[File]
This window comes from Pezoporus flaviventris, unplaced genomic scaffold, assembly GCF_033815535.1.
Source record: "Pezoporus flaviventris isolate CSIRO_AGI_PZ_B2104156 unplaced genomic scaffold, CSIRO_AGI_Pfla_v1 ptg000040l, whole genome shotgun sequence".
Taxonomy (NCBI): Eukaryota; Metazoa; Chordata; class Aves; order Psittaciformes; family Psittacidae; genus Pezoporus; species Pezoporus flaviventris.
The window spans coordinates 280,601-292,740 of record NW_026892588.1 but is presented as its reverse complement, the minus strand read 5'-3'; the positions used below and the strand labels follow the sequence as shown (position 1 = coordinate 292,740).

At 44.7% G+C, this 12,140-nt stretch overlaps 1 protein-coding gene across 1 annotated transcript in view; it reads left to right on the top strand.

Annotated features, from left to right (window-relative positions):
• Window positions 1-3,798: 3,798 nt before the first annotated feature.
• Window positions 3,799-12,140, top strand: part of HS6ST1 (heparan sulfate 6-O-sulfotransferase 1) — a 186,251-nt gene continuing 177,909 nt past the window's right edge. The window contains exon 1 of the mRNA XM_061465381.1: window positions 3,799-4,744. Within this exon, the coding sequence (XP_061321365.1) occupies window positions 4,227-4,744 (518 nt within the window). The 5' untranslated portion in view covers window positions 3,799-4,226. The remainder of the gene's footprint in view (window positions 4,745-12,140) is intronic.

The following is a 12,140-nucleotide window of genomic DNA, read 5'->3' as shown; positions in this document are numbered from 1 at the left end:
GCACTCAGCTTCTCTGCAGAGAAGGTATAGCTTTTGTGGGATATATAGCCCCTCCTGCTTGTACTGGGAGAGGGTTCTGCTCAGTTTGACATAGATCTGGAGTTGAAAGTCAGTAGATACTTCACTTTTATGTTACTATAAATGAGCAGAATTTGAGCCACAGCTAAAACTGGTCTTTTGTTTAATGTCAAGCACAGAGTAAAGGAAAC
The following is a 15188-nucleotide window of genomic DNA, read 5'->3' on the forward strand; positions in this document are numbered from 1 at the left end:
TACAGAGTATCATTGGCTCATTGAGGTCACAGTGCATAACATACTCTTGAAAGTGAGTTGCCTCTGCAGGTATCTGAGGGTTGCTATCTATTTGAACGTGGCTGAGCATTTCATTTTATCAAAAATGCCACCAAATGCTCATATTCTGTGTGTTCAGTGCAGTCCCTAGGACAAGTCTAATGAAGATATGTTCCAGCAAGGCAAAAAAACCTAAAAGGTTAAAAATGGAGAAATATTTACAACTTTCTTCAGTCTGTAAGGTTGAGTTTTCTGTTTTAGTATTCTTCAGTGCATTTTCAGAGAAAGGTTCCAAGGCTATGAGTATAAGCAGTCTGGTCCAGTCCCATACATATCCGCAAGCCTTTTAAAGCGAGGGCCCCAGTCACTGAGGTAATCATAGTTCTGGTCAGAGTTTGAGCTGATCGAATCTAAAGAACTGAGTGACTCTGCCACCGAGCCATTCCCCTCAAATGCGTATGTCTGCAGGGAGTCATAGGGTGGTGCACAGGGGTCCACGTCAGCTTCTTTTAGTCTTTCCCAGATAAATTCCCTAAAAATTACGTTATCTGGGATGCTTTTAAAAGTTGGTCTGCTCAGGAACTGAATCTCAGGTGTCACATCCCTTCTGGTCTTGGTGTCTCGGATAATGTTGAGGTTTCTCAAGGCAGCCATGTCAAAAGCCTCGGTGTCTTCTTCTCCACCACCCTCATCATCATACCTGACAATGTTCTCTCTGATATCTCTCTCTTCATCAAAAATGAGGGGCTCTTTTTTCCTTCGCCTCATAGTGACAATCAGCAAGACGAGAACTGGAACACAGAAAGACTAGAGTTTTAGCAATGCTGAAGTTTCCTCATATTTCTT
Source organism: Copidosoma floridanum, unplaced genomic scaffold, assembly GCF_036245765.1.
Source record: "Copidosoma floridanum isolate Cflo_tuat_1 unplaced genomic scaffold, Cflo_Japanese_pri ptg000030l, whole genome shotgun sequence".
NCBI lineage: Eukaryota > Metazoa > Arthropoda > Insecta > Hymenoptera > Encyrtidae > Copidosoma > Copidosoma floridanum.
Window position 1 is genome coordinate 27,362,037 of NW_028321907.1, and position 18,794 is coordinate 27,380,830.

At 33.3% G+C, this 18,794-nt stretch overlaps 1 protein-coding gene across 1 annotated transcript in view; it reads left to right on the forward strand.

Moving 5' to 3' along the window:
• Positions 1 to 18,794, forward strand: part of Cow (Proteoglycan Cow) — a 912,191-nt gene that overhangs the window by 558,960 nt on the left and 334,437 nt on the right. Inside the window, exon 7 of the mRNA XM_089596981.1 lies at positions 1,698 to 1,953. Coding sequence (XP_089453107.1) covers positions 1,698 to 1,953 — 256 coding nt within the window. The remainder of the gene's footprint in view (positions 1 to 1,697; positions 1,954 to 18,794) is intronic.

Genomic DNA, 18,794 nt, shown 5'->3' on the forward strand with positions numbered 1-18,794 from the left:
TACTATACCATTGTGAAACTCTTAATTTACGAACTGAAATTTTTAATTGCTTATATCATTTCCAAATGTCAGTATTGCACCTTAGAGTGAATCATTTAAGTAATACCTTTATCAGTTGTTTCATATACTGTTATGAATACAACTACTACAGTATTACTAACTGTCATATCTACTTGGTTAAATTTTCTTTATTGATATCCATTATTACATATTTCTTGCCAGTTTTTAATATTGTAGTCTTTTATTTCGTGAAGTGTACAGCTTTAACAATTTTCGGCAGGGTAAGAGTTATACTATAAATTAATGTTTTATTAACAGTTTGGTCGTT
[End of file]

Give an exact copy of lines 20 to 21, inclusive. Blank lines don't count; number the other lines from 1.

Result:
Genomic DNA, 18,794 nt, shown 5'->3' on the forward strand with positions numbered 1-18,794 from the left:
TACTATACCATTGTGAAACTCTTAATTTACGAACTGAAATTTTTAATTGCTTATATCATTTCCAAATGTCAGTATTGCACCTTAGAGTGAATCATTTAAGTAATACCTTTATCAGTTGTTTCATATACTGTTATGAATACAACTACTACAGTATTACTAACTGTCATATCTACTTGGTTAAATTTTCTTTATTGATATCCATTATTACATATTTCTTGCCAGTTTTTAATATTGTAGTCTTTTATTTCGTGAAGTGTACAGCTTTAACAATTTTCGGCAGGGTAAGAGTTATACTATAAATTAATGTTTTATTAACAGTTTGGTCGTT